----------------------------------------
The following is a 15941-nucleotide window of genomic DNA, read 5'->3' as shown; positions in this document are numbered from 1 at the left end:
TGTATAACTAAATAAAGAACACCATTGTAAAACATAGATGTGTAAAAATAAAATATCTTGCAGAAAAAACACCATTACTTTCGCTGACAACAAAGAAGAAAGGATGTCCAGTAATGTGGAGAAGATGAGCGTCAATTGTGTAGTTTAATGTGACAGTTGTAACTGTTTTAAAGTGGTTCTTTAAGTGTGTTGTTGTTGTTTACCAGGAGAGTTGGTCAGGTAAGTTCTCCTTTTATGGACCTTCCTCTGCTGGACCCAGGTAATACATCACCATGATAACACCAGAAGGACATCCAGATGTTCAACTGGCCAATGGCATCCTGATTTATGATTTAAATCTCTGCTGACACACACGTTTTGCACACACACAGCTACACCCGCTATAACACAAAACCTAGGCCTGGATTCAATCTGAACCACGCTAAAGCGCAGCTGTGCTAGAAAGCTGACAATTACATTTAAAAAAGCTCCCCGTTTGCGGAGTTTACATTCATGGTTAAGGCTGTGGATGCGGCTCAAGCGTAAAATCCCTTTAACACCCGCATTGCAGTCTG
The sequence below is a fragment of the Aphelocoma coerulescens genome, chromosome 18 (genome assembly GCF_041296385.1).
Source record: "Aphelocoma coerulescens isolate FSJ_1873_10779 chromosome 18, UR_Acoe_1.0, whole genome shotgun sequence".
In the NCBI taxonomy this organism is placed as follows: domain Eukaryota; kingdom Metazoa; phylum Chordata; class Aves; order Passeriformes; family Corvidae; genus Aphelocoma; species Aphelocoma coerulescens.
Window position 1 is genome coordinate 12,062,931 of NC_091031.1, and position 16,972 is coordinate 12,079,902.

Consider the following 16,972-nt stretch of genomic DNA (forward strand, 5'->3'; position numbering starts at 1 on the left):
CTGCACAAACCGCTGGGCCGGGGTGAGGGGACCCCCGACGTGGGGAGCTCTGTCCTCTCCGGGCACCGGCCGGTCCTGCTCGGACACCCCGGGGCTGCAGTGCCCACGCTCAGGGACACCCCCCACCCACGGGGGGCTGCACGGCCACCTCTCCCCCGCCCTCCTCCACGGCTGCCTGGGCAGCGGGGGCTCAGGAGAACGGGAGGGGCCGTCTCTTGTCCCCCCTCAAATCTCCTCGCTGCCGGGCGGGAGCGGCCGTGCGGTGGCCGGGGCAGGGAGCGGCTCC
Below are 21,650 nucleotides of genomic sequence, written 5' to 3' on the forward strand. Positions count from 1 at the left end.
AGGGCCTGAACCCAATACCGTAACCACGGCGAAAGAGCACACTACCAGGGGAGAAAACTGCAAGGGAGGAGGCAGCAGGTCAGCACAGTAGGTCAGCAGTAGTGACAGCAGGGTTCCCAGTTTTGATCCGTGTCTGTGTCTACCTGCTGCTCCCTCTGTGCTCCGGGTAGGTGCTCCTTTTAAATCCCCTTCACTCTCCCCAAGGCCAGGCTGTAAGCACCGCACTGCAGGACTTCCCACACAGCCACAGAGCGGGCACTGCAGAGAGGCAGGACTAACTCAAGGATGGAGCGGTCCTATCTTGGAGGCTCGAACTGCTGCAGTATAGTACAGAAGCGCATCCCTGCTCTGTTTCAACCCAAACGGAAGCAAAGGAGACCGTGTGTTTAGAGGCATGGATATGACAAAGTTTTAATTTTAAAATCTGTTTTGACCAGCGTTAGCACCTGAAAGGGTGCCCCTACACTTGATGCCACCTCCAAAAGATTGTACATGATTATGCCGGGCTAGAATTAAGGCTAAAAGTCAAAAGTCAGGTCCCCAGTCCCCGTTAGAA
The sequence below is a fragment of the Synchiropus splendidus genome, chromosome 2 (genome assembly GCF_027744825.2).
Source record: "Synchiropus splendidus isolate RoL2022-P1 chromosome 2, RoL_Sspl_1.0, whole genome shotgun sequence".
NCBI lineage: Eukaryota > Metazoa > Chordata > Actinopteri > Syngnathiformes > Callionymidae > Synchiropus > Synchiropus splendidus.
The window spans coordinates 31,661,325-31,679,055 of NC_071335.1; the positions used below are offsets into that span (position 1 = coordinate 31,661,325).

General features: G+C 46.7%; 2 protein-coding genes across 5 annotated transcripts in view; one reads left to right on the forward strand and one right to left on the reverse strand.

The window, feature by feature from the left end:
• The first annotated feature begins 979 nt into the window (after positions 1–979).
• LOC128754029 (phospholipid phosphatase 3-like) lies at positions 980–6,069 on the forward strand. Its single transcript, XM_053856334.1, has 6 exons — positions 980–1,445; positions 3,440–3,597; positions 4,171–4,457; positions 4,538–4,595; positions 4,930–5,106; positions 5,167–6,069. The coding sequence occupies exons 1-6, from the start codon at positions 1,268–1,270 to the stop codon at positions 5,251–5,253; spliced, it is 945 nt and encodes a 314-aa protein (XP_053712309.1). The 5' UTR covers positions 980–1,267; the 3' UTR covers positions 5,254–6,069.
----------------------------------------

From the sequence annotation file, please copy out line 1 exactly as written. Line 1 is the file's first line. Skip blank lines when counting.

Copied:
The following is a 15941-nucleotide window of genomic DNA, read 5'->3' as shown; positions in this document are numbered from 1 at the left end: